What’s worse than small talk? Bad small talk.
What’s better than both of those? Genuine conversation.
In a time where text communication reigns supreme, it’s more important than ever to nurture the skill of exchanging words with another human being.
Since starting my podcast, I’ve been forced to flex this muscle and become increasingly aware of what it takes to get into a comfortable verbal space with another person, whether it’s a long-time friend or someone I’m meeting for the first time.
To have better conversations, you’ll want to keep three things in mind:
Clarity – Learning – Connection
Clarity: You’re sharing information in a clear and effective way.
Learning: You’re asking questions, you’re listening, you’re present, and you’re curious.
Connection: You genuinely care about getting to know someone. From greeting someone warmly and exchanging pleasantries all the way to in-depth convos about the psyche.
Keep those concepts in mind and use the following tactics to step your conversational prowess up a notch:
1. You’re already talking to a friend.*
This is the mental framework you should embrace when attempting to build rapport with new humans. Greet people like they’re an old friend and throw them a warm smile. Beam a little light in their direction. You’re sending them cues that you’re approachable and that they can feel comfortable talking to you.
*Unless they’re clearly an ax murderer.
2. Read all the things.
Books, news articles, blog posts. Read something everyday and not just about things you already enjoy. Read about things you know nothing about. Seek out a variety of subjects to make yourself well-rounded and revel in amazement at the bits of knowledge you’ll be able to access when drawn into an active conversation. You’re providing yourself with a huge well of information to draw on so that you can hold your ground with all kinds of people and contribute in a meaningful way.
Not to mention, looking at well-constructed sentences enables you to instinctively create them for yourself. Think of the wonders this will do for your conversational confidence.
3. Listen to podcasts.
Podcasts are an amazing way to expose yourself to good conversation. Find some popular ones that focus on multiple subjects. Seek out conversations with scientists, comedians, political analysts, normal people, etc. You’ll find that you’re enhancing your own dialogue skills through osmosis.
Need somewhere to start? Try: “The Joe Rogan Experience”, “Under the Skin with Russell Brand”, and “The Tim Ferriss Show”.
4. People enjoy polite and pleasant.
Ask people how they’re doing. Say “Good morning”. Tell people to “have a nice day” or a “good night”. Remember that whole “smiling” thing we talked about? Do that.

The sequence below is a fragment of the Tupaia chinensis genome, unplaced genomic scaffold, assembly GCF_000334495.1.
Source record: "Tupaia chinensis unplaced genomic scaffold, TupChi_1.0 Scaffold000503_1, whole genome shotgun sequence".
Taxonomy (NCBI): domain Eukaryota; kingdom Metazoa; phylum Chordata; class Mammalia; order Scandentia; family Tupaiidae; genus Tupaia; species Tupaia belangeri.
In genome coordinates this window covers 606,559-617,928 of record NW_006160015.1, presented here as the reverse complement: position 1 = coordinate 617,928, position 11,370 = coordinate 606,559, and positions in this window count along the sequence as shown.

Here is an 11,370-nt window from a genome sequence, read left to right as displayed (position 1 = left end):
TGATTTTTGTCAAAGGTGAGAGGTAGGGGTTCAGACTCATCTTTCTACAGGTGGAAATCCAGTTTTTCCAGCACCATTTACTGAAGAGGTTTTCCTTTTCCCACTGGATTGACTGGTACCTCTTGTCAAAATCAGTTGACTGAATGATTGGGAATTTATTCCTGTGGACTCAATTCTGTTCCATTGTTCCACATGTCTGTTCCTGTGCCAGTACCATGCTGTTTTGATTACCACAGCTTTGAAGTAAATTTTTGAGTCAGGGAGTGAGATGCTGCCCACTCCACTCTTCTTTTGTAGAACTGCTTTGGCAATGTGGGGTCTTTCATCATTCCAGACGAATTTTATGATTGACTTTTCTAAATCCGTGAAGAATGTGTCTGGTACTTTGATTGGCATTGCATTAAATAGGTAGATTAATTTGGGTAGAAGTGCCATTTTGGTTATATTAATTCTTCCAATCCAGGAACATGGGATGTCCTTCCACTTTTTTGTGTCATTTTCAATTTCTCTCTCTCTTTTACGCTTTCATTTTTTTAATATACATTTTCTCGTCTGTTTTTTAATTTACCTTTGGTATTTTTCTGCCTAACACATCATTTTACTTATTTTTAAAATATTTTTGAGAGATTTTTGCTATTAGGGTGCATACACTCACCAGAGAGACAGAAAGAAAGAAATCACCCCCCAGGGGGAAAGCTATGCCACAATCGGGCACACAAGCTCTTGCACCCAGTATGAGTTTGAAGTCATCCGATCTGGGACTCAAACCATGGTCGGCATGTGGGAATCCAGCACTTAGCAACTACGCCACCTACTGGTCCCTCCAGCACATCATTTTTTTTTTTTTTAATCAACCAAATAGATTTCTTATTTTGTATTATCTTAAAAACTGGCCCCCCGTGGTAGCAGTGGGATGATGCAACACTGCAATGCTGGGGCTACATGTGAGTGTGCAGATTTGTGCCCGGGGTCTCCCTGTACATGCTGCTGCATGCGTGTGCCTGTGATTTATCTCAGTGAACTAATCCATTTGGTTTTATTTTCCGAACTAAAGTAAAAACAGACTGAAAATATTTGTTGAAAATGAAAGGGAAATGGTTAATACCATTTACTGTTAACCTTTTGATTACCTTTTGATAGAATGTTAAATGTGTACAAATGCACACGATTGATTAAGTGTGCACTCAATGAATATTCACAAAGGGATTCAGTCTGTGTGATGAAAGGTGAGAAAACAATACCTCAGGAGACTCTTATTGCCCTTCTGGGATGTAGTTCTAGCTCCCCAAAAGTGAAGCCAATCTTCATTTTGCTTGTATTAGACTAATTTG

Bring up something from the last time you talked: “Hey, Jim. How’s the model airplane coming?” Ya know, totally normal stuff like that.
Even in the quick exchanges, you’re cultivating a foundation of friendly encounters that increase the potential of reaching a deeper level of communication with them in the future.
5. Don’t make it weird.
Not all conversations were meant to continue. When a conversation is clearly not going anywhere, or one or more of you is uncomfortable, you can still exit the conversation with a quick politeness. Smile and excuse yourself at the first available moment. Casual and a cool cucumber. That’s you all over.
If you’re focused on making a good impression, don’t swear until they swear.
Are they barely making eye contact and their body language is closed? They’re not into talking anymore for whatever reason and your time is better spent elsewhere. Let them be.
Are they inquisitive and making good eye contact? They’re engaged. Look at you, being all magnetic.
Stepping away from a dying conversation ensures that you don’t end up being perceived as annoying or awkward (even if you feel that way sometimes).
6. Be curious and live some life.
How many times do we see people day in and day out and then come to realize that they were actually born in Bolivia? Well, probably not too often (unless you’re reading this in Bolivia right now). But, if we’re not careful, we can know people for years and not know some of the most fascinating things about them…because we never thought to ask.
Pro Tip from “How to Talk to Anyone: 92 Little Tricks for Big Success in Relationships” by Leil Lowndes: